5 Key Things to Learn Before Investing in Real Estate

Investing in Real Estate can be profitable. It can also get real ugly, real fast too. You just have to know what you are doing. Like in everything else, you need to know what to avoid. There are countless stories of investments gone wrong; The stories of the landlord that could not manage his property or the couple that ran their well dry because they rushed into investments.

Thereby, if you wish to enter the wheeling dealing world of real estate investment, you should not be entering it all blind eyed or with blind optimism for that matter. There are a lot of good deals out there at the moment, but there are some bad ones that will cripple your finances. In this article you will find 5 of my key learnings from my exposure to real estate during my time working in the bank and my own personal experience.

 

First and foremost, this will be your full-time job. I do not mean that it will consume all your time and that you do in life. You just to be aware of all your opportunities and be prepared to grab them. Real estate is knowing about you opportunities and follow through. You never know who your next client will be. You need to build your network and the most basic thing you need is to have your business card on you all the time. No one can sell their property to you if they cannot contact you or buy that lovely little property that you have on hand.

 

Rentals may give you continuous cash flow, but you may have to consider the various type of complaints that the tenant come to you for. Tenants will come for you for everything under the sun, from blocked toilets to noisy neighbors and they have the right to do so. You may have a management company running things for you, the tenant will always come to see you in the end. After all, you are the person that rented the place out to them and not the management company. There are so many laws that protect the tenant’s rights, just be mindful that you may end up paying more than you are getting.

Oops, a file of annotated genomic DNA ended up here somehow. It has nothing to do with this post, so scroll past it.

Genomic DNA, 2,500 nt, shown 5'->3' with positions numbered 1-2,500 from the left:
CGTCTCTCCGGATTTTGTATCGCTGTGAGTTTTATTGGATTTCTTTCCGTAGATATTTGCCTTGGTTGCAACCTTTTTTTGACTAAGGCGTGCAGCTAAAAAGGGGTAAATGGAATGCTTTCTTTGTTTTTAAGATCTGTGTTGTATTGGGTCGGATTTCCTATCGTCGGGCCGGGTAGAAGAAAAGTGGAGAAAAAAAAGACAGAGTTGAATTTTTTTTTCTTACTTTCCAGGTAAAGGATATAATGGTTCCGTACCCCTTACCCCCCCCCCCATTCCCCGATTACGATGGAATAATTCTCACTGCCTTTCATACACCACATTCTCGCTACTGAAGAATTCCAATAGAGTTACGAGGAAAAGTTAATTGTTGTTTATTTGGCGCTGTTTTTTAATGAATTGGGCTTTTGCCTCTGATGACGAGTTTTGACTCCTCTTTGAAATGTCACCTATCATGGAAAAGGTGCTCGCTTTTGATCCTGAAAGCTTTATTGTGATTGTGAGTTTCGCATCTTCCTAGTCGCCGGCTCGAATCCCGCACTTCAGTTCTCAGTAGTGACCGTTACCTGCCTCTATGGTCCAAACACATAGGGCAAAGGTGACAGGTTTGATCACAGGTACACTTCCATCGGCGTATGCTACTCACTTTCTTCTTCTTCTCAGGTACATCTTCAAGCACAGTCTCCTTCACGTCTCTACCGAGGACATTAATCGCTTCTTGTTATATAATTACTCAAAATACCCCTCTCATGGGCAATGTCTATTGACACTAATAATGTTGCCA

When hiring a contractor, take one that charges by the job rather than the hour. Unless you plan to oversee the project for the whole duration, it is more likely than not you will be paying more than you bargained for. Ensure that you sign a contract with a must be completed by clause. The very least, you will get some compensation in the form of discount or penalty payments if the contractor does not complete in the stipulated time.

 

This is common sense, but always make a thorough inspection of the property before purchase. The repairs that need to be done to the property need to be lower than the profit that you intend to make. Foreclosure properties that the bank get, may be very good investments. You may get them for cheap and you are allowed to inspect them beforehand.

 

Finally, take the advice from someone that does not invest in property with a pinch of sale. They might say that they know where the next big thing is, but they would not know the pitfalls of investing in property until they do. They will sometime make an emotional case for it and you would be sucked into the hype. Before you know it, you will have a piece of property that is depreciating faster than a third world country’s currency.

 

These are just a few of my learnings and I am still learning. There is still a lot that I have to learn. Hopefully, the 5 learnings that I have will help you along the way to becoming a great investor and to give you food for thought on some the aspects of real estate investment.